How to build a web server

October 25th, 2010

What you'll need:

  • An old PC with monitor and keyboard
  • A spare CD
  • An Internet connection
  • Some time and patience

And that's it!

This project came about because three of my housemates do stuff with PHP and one of them doesn't have his own webhosting and I don't like cluttering up mine with little projects.

So, go to the Ubuntu site, but before you click download check that your processor is 64-bit compatible, if not just choose the 32-bit option. Also you may prefer to get 10.04 because it's an LTS version meaning it'll be supported for a lot longer if you just want to set it up and leave it.

Next write the disk image to disc (or USB if your computer is able to boot from USB), insert it into your soon-to-be server and you're ready to go! Make sure the first option in your BIOS is to boot from disc/ USB.

Once it loads choose 'Install Ubuntu Server', select your language and go through all the housekeeping. Click Install, eventually it'll ask you what type of server you want, select LAMP server, this stands for Linux, Apache, MySQL, Perl/PHP/Python. Once it's finished it'll eject the CD and reboot.

Congratulations! You now have a server OS but it's not much use yet and you're not really presented with anything exciting. First thing I do with a new system is get it up to date. To do this type in:

sudo apt-get update


sudo apt-get upgrade

Type 'y' and it'll install all those lovely updates!

Next up is:

sudo apt-get install ssh

Now you can use another computer to ssh in (remote management, basically)!

Find the IP address of your server, I did this by looking at what systems were connected to the router but I think ifconfig will tell you too. Now you can disconnect the monitor and leave it be.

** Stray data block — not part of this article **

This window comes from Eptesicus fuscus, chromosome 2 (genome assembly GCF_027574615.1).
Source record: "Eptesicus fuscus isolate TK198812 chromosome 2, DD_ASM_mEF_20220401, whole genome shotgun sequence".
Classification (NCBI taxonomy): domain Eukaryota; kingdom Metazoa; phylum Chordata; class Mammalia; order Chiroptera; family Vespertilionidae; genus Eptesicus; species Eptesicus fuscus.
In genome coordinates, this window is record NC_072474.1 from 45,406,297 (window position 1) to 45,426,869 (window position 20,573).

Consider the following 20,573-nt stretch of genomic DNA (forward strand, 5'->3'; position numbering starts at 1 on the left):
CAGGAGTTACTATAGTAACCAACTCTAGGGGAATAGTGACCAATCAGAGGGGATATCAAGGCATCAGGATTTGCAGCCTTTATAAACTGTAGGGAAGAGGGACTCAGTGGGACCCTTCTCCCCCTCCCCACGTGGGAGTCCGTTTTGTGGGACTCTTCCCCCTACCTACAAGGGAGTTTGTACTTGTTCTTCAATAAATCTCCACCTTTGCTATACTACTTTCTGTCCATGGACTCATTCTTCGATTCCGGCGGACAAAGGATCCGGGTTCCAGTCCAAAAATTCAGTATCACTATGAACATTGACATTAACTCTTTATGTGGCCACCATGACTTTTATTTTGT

Open up Terminal and type:

ssh [user]@[ip address] Type in the password you gave it. You'll be presented with a similar screen to earlier. Now we need to install the software that will actually give it the needed functionality.

sudo apt-get install apache2 && sudo apt-get install php5 && sudo apt-get install vsftpd

This will set it up as an HTTP server, with PHP and you'll be able to FTP to it.

But who wants to deal with the command-line all the time? Webmin will give your server a graphical front-end that you can access through a browser.

cd /etc/apt && sudo nano sources.list

This will open up a text-editor called Nano, I usually use vim but on this release it seems to be buggy for me. Scroll down to the bottom of the list and add:

deb sarge contrib ctrl+x to exit, remember to save and overwrite the existing file.

Now it knows where to get it from we can say

sudo apt-get update && sudo apt-get install webmin

Just say yes to any security concerns it might have.

Once you know what ports you'll be using, it's a good idea to set up a firewall.

sudo ufw enable && sudo ufw allow http && sudo ufw allow https && sudo ufw allow ftp && sudo ufw allow ssh && sudo ufw allow 10000

This will allow everything we've setup to be accessed and deny other ports, making it much more secure.

Now, if you open up your web browser and go to: [server's ip address]:10000 you should be presented with the Webmin interface.

Back to Terminal, we're now going to make folders for our users to put content into, note it's not an elegant solution but it's what I did:

cd /var/www && mkdir [user's name] && chown -R [user's name] [user's folder]

If you made a mistake you can use the rmdir to delete a folder.

Now try and use a FTP client to put some files up! A good way to test it is to upload an index.php file to make sure it's all working properly. Remember to set up the root folder as /var/www as well.

Once you're done with your server you can shut it down by issuing this command:

sudo shutdown -h now

This post is a black sheep and hasn't been categorised. There is 1 comment.


Mysticface said:
Thanks for this - it has been most useful :D